Kennedy's election marked Catholicism's greatest political triumph in America. As Marlin shows, however, even before his assassination Catholics began to divide, a trend that has accelerated in the decades since. Today we should recognize not a solid "Catholic vote" but two opposed Catholic voting blocs. Practicing members tend to vote Republican and conservative; nominal, "cafeteria" Catholics vote liberal and Democratic, untroubled about choosing which Church teachings to obey or disregard, especially as respects contraception, abortion, and homosexuality. America's Catholic bishops stand by the Church's traditional teaching on the sinfulness of these practices, but they are far from united about what this should mean at the ballot box. Many retreat to their wonted stance, avoiding direct political involvement in controversial issues even though the very meaning of their faith is at stake. Marlin's book concludes by mentioning Catholic lay organizations that "may fill the void and lead a Catholic counter-revolution."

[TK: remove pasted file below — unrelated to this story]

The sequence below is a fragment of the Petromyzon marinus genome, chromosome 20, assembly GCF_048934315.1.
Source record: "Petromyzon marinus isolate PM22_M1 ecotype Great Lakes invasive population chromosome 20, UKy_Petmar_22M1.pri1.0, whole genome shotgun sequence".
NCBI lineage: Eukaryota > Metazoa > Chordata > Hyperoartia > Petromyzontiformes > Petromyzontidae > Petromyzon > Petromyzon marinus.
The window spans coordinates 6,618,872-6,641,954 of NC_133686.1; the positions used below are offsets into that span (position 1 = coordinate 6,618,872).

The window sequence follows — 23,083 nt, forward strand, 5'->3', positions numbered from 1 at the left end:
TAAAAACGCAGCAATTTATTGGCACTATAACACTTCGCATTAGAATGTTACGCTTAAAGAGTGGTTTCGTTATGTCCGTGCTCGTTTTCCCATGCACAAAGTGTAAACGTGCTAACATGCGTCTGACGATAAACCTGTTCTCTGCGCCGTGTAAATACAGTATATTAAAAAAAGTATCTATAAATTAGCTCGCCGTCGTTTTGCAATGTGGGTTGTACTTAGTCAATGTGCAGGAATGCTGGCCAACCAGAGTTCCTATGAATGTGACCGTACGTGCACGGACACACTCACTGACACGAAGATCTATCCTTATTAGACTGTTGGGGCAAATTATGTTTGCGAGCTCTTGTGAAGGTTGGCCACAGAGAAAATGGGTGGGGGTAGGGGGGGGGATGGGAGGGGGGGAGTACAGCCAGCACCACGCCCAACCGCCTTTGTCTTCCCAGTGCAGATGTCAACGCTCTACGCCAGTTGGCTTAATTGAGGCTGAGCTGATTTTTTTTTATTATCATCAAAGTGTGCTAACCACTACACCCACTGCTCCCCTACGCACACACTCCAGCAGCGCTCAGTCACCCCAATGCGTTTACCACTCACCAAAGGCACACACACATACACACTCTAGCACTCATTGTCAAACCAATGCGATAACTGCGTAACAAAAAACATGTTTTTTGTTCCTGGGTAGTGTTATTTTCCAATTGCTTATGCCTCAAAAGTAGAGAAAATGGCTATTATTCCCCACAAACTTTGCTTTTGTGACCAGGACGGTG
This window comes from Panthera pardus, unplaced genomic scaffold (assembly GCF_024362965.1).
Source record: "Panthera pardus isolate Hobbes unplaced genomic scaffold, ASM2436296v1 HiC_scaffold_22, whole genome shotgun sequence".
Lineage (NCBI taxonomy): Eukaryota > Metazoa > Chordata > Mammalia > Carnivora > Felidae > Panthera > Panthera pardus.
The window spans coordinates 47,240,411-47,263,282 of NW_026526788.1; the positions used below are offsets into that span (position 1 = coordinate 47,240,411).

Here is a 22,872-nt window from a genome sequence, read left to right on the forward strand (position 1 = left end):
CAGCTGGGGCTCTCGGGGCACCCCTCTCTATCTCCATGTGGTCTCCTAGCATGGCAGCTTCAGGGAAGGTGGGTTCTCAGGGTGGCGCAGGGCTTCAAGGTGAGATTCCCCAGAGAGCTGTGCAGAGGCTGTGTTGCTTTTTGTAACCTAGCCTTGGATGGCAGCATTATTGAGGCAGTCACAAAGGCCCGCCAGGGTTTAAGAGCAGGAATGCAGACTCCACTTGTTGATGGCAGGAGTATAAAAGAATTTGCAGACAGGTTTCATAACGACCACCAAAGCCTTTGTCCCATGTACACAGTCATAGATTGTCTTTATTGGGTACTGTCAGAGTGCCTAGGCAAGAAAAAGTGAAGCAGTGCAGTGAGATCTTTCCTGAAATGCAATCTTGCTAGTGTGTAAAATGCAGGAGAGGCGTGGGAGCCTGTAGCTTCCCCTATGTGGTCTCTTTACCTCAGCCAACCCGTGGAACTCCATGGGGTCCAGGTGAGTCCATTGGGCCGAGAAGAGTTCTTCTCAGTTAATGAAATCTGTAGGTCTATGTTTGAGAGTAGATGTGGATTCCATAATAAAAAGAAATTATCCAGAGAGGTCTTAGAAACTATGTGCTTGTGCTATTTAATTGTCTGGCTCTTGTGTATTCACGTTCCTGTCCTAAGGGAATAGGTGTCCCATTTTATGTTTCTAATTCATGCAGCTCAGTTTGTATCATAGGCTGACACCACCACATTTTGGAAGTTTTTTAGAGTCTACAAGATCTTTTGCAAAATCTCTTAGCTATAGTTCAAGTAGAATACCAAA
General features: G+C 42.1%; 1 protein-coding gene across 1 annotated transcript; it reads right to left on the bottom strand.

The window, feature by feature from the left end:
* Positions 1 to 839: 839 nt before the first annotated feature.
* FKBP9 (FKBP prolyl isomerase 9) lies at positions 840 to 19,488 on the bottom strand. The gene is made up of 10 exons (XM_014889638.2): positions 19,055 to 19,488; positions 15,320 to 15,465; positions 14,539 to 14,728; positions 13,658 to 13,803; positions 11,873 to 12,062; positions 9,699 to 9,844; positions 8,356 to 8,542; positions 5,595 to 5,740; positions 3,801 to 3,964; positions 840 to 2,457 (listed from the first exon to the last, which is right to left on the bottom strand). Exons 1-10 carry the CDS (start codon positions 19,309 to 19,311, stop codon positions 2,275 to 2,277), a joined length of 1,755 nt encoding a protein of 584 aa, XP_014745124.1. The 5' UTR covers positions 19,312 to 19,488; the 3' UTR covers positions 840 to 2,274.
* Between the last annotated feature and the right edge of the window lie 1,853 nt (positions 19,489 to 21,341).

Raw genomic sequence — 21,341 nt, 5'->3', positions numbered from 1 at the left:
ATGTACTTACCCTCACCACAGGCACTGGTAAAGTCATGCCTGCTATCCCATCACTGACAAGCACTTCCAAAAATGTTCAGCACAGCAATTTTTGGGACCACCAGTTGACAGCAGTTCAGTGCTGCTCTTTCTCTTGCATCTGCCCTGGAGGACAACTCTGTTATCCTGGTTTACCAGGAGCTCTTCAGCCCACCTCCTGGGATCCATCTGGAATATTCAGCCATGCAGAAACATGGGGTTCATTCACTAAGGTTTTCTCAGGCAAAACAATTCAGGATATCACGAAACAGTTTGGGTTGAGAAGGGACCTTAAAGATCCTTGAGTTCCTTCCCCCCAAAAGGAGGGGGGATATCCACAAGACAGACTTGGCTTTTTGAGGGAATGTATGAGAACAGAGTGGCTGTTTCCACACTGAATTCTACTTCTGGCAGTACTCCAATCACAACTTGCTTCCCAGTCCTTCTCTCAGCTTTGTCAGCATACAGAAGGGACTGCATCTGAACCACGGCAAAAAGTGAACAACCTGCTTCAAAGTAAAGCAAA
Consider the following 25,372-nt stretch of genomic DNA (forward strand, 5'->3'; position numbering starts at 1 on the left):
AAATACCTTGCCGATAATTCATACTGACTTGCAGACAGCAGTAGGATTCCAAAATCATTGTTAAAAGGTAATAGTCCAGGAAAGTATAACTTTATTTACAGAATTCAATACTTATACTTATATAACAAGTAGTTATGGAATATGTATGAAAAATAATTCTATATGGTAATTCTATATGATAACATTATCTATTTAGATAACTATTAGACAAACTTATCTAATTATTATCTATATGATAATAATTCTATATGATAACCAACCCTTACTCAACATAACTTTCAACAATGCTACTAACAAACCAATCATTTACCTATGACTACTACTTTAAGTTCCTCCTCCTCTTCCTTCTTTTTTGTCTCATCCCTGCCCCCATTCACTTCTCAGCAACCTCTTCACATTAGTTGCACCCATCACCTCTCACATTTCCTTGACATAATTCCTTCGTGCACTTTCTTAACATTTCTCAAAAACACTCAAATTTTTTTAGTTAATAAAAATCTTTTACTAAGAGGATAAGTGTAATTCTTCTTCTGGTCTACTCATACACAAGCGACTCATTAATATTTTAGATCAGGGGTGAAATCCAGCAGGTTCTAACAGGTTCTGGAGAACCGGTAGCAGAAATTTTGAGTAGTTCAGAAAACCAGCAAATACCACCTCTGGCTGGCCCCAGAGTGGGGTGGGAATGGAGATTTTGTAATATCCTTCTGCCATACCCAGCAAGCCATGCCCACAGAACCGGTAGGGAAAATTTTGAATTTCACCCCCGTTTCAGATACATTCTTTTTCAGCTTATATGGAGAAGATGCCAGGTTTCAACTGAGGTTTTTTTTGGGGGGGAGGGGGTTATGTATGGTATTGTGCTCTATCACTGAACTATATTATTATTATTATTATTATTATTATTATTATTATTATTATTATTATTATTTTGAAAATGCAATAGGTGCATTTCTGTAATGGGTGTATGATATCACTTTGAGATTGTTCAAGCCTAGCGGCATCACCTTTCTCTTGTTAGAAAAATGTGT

Marlin's book would have been even more enlightening than it is if he had inquired whether opposition to Catholicism in America might have any explanation beyond bigotry. He reports, after all, that "many of the Founding Fathers openly expressed objections to the Roman Catholic Church," including John Adams, first Chief Justice John Jay, Benjamin Franklin, Philip Livingston, Richard Henry Lee, and later patriots such as John Quincy Adams and Ulysses S. Grant. He even quotes unquestioningly Tocqueville's cool observation that
Catholics are in the minority, and they need all rights to be respected to be assured of the free exercise of theirs. These two causes drive them even without their knowing it toward political doctrines that they would perhaps adopt with less eagerness if they were wealthy and predominant.